Also published by Ms. Magazine
By Katherine Comly
Ask any feminist how they think their government is doing at holding perpetrators of sexual violence accountable and most would respond with an emphatic “poorly”— at best. Internationally, there are moves being made to tackle sexual violence, like awarding the Nobel Prize to Nadia Murad and passing the first Security Council Resolution on the issue. Still, they go nowhere near solving systemic problems.
There currently exists, however, a major opportunity to reform how the international justice system addresses sexual violence: the investigations into genocidal violence against the Rohingya in Burma. A gendered understanding of these crimes is essential and will fulfill the international community’s responsibility to recognize and punish all forms of genocidal violence.
Two years ago this week, the Burmese military began a systematic campaign of brutal violence against Rohingya Muslims in Burma’s northern Rakhine State. The military launched attacks called “clearance operations,” that included burning villages, killing civilians, and carrying out systematic sexual violence against the Rohingya.
In July, the prosecutor of the International Criminal Court (ICC), Fatou Bensouda, requested to investigate alleged crimes committed against the Rohingya, including deportation, persecution, and other inhumane acts. Her investigation must include the reports of sexual violence from the UN’s Fact-Finding Mission on Myanmar, which showed that sexual violence occurred with such intensity that it may amount to genocide.
Despite the prevalence of sexual violence in conflict, there is only one standing conviction of sexual violence in the history of the ICC: the recent conviction of Congolese Commander Bosco Ntaganda. The role of gender in genocide has long been neglected, but the ICC has a chance to change that in its investigation of the Rohingya.
There are two key insights on gender and genocide that must be understood for the Rohingya investigation. First, genocide can be carried out with acts that don’t immediately kill but are intended to destroy a national, racial, ethnic, or religious group. Rape, forced sterilization, and forced pregnancy are examples of sexual violence that, when paired with the required level of intent to destroy, can constitute genocide.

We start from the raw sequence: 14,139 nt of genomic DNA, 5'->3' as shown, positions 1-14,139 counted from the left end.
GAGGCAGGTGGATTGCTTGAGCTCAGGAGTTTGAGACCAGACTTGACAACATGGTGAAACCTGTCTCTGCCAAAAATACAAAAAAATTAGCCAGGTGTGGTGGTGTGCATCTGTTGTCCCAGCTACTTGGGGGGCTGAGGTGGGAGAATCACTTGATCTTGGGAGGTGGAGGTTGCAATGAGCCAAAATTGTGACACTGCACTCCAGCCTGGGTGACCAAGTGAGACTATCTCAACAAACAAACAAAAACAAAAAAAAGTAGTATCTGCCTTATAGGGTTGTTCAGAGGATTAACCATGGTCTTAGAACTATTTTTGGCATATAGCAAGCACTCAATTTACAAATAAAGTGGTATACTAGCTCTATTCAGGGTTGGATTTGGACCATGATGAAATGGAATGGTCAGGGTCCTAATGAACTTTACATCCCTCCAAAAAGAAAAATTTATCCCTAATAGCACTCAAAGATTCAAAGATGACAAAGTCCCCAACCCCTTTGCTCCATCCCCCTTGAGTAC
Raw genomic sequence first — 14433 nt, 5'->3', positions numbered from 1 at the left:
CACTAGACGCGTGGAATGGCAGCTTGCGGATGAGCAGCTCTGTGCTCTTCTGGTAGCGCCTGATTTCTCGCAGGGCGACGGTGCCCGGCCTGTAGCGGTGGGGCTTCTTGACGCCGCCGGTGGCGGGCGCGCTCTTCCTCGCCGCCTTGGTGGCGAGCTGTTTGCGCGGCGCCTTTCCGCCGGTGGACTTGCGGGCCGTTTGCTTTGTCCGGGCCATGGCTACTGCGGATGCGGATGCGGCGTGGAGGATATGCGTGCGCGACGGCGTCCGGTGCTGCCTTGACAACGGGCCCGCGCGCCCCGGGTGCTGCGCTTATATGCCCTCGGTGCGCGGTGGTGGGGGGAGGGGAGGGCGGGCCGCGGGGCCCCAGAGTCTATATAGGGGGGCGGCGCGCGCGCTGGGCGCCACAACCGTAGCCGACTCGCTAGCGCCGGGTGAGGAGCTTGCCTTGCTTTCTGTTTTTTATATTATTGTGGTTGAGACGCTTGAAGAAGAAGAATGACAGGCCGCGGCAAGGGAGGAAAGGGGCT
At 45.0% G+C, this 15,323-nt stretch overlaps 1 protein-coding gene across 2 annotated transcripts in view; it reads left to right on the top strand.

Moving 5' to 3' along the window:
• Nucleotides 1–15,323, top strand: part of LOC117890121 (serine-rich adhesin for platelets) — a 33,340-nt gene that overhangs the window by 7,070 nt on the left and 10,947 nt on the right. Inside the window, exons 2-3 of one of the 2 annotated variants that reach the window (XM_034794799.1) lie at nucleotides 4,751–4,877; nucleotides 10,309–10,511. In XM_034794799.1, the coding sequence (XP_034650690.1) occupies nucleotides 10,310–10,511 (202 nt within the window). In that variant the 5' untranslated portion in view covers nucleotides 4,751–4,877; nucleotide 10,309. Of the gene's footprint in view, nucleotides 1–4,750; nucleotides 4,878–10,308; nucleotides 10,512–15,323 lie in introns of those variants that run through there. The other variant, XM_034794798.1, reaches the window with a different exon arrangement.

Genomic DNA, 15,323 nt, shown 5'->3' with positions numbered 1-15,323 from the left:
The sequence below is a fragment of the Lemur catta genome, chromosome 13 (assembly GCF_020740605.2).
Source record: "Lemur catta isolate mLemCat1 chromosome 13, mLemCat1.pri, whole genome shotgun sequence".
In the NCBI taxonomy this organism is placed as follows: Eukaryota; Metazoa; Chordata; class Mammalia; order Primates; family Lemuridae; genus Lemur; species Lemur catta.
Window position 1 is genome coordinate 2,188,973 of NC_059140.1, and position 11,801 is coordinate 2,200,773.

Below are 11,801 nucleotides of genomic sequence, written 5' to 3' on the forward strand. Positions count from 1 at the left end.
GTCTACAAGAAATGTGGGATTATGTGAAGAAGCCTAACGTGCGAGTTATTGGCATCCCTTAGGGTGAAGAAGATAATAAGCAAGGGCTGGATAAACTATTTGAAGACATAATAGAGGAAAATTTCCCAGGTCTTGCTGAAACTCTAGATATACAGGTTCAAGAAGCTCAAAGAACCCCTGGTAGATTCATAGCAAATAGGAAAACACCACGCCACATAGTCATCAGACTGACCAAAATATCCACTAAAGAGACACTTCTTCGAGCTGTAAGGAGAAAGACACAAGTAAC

There are ample reports of such acts perpetrated against the Rohingya. For instance, Rohingya women were subjected to female genital mutilation after rape. This speaks to the military’s intent to destroy the very means of their “enemy’s” reproduction. And non-killing crimes of genocide such as these are more often committed against women than they are against men.
Second, while men are subject to non-killing crimes of genocide, the crimes committed against women are distinct. The UN High Commissioner for Human Rights reported that in the 2016 “clearance operations,” the military would separate Rohingya communities by gender. Then, men would be detained, beaten, and killed, while women would be subjected to sexual violence, public humiliation, and strip searches.
The Burmese government has rejected allegations of rape during the clearance operations, calling them “fake rape.” They also denied other reports of sexual violence despite extensive documentation by the UN’s Fact-Finding Mission on Myanmar. One Rakhine border security minister responded, “Look at those women who are making these claims — would anyone want to rape them?”
There is a clear gendered approach to the way crimes were committed against the Rohingya. ICC Prosecutor Bensouda should adhere to her 2014 policy paper in which she states that a gendered perspective will be integrated into all stages of a case, including the investigation. To only investigate genocide committed against men minimizes both the sexual violence committed against women and the genocide itself.
Centering gender in the pursuit of justice for the Rohingya sends a strong message that the days of impunity for sexual violence are numbered.